Now that it’s too late for that, I’m actually impressed to say that CTV BC seems to be responding directly to the subversive wordplay on Twitter, as well as reports people are sharing about events like a pick-up truck driver who attempted to drive right through a highway blockade in Calgary. APTN’s constant reporting is helping get the message out, too.

    It’s like trying to hammer a nail down into water.

  7. says

    Um, small quibble: the Vancouver Sun is, unlike every other ‘Sun’ paper in Canada, not owned by Sun Media. It and the Province are both owned by Postmedia, which owns the National Post.

    Of course, the result of that is that we don’t need Sun Media because we already have the Province to do the job of being awful.

  8. F [nucular nyandrothol] says

    @ HaifischGeweint

    Yes, thanks, that certainly helps me to be sure I understand what you mean. I figured it was something like that, but I didnt want to just assume and be ignorant.

    In the States, liberal media is a cry of the right, referring to any news outlet that doesn’t cover what they want in the manner they want. If one is far enough to the right, then even Fox News is “liberal media”. (Although I’ve only run across a few of this sort.)

  9. F [nucular nyandrothol] says

    White liberal media (and White liberals):

    Racialized stereotypes about normative black and Latino gender roles also place trans youth at high risk, both on the streets and in schools. The brutal 2008 murder of gender non-conforming teen Lawrence King by a male student at an Oxnard middle school shone a national spotlight on transphobia and violence. But the fact that King was a working class boy of color, possibly grappling with racist cultural misperceptions about what his “rightful” gender identity should be, was not examined in mainstream discussions about the tragedy. The 2009 suicides of Carl Walker Hoover and Jaheem Herrera, eleven year old boys of color who had been harassed at school because they were suspected of being gay, did not make headlines. At the same time, bullying-related suicides involving white gay youth were more widely publicized and seized on as national calls to action.[xiv] These cases were highlighted in magazines and on cable TV and network news.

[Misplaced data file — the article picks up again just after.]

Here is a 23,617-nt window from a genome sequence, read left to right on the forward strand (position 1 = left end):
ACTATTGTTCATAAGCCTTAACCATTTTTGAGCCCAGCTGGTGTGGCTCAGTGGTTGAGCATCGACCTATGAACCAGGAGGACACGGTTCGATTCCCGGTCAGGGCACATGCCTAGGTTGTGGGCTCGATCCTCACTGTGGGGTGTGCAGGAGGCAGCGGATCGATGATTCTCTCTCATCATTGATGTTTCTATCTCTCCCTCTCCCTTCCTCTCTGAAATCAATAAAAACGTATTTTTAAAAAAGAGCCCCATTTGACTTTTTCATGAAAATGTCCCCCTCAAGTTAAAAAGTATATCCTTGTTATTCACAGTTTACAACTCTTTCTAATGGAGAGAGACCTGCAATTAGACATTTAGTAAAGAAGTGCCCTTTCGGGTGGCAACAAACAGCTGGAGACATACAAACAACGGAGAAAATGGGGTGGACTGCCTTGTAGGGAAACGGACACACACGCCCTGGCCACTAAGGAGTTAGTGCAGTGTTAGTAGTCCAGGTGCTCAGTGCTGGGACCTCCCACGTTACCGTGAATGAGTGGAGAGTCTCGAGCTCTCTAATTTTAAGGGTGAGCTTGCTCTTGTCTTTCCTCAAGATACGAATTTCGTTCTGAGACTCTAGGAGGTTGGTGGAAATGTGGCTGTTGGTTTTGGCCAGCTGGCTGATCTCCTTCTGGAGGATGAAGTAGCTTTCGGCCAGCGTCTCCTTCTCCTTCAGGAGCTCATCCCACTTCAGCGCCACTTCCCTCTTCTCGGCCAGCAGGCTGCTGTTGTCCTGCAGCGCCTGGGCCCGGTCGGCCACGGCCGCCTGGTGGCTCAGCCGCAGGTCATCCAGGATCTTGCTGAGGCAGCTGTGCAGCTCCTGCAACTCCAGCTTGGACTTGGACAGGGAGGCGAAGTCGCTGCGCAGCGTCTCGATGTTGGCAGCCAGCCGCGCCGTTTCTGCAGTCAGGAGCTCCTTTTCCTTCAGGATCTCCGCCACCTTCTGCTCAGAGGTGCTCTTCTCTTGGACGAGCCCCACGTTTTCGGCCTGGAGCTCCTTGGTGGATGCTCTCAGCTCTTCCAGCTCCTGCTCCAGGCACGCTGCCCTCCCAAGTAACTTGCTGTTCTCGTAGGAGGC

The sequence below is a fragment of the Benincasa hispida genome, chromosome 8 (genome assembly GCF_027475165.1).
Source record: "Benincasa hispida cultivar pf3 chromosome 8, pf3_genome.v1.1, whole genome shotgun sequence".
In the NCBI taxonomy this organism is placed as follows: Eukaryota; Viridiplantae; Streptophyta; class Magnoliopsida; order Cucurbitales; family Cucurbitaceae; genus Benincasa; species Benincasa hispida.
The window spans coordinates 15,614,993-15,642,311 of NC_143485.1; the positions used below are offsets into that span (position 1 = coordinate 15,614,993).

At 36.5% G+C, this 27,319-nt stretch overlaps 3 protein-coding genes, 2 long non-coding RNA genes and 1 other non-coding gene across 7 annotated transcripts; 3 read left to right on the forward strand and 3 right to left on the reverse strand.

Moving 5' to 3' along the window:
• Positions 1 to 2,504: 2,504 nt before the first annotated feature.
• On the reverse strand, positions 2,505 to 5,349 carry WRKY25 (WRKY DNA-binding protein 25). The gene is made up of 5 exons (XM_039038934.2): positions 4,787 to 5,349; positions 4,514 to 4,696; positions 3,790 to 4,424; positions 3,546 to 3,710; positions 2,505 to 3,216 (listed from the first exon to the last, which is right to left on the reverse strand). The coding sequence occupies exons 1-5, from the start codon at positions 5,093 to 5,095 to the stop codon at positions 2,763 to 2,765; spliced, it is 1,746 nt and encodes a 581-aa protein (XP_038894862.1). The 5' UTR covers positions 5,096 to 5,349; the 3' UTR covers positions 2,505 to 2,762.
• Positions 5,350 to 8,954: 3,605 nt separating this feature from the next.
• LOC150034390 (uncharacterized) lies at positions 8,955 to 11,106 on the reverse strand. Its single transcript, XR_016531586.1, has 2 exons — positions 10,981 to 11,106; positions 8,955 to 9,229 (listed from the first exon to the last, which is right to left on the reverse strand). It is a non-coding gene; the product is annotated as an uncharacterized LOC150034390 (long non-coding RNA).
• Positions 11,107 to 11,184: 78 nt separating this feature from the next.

Sikivu Hutchinson

  10. F [nucular nyandrothol] says

    Headdesk: I had the URL for the comment rather than the Article linked via Sikivu Hutchinson’s name there.

    Bad bad, stupid. Sorry.


Leave a Reply

Your email address will not be published. Required fields are marked *